(Repeats at item first published on Tuesday ahead of monetary policy committee meeting) (For related story, double-click [ID:nTOE69100L])
By Yoo Choonsik
SEOUL, Oct 12 (Reuters) - South Korea’s central bank looks set to raise interest rates this week to curb inflation expectations with global currency tensions, but an uncertain global economy and the rising won may prompt it to pause afterwards.
A majority of economists surveyed by Reuters forecast that the Bank of Korea would raise its policy rate for the second time in four months on Thursday by 25 basis points to 2.5 percent, but would then pause.
Following are a set of financial graphics describing the economic factors feeding into the monetary policy debate.
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Annual consumer inflation in September rose 1 percentage point to 3.6 percent, a 17-month high, from August. Most of the rise was accounted for by increases in the price of farm produce following bad weather, but domestic demand is picking up.
Employment growth is quickening and wage increases are running at around 6 percent, laying the ground for a rise in inflation expectations.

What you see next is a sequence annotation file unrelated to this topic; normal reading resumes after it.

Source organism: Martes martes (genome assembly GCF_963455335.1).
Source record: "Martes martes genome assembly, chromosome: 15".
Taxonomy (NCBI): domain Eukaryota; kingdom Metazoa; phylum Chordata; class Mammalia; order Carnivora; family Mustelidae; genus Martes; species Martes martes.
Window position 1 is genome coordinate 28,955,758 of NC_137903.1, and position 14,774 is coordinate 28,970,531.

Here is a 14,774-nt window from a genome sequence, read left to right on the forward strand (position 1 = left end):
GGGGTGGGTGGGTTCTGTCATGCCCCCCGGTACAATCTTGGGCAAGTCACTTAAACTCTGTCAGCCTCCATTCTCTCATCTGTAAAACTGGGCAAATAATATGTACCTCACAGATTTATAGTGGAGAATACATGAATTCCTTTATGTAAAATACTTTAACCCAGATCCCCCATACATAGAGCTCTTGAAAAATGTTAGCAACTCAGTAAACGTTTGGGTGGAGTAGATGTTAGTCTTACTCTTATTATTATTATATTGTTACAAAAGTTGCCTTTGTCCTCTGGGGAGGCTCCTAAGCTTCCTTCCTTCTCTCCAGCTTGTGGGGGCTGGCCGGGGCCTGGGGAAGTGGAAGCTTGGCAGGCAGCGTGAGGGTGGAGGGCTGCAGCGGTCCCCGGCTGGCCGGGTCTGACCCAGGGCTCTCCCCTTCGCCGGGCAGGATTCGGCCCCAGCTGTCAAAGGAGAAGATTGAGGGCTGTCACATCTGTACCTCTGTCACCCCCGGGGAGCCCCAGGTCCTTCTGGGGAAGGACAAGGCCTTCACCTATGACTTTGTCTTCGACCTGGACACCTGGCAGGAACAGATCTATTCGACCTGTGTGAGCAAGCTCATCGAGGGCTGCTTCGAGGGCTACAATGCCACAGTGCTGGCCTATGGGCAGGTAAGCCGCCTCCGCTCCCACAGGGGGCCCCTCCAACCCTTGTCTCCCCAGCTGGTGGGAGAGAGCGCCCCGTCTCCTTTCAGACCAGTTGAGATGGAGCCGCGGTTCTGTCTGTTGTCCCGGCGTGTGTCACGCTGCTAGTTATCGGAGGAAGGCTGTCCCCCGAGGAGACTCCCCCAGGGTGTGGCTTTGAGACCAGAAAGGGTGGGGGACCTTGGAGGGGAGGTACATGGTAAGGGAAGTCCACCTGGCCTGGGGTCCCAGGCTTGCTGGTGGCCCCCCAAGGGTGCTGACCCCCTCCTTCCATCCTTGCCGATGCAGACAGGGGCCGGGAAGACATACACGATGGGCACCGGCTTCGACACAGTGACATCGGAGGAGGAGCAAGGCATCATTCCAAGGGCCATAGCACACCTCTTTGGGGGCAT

South Korea has been outpacing the average performance of the Organisation for Economic Co-operation and Development member economies for six successive quarters and is headed for its fastest yearly growth in eight years.
South Korean policymakers are concerned that if current low interest rates are maintained for too long, it could encourage a risky increase in already high household debt.
Household credit has been expanding for 11 consecutive years, including through the global financial crisis. It kept rising for the first half of this year and looks certain to reach more than 70 percent of the country’s annual gross domestic product.
Raising interest rates would show authorities are committed to containing credit growth, sources at the central bank and the government have said.
South Korean central bank officials have in the past played down any immediate impact domestic interest rate policy may have on the won’s value.
But global tensions over a tide of capital flooding into emerging markets to seek higher yields than those available in the developed world is top of the international agenda.
So the central bank could be concerned a further tightening of policy could exacerbate the inflows of capital into its markets and thus push the won yet higher against the dollar.
Governments are striving to keep their currencies from appreciating too much as advanced economies maintain loose monetary policy, or are even moving to further ease policy to revive their recoveries.
The won has lagged behind its regional peers this year, but in September posted its fastest monthly gain in a year. It gained 5 percent in September and is close to reaching its highest level in two years. (Graphics by Catherine Trevethan; Editing by Neil Fullick)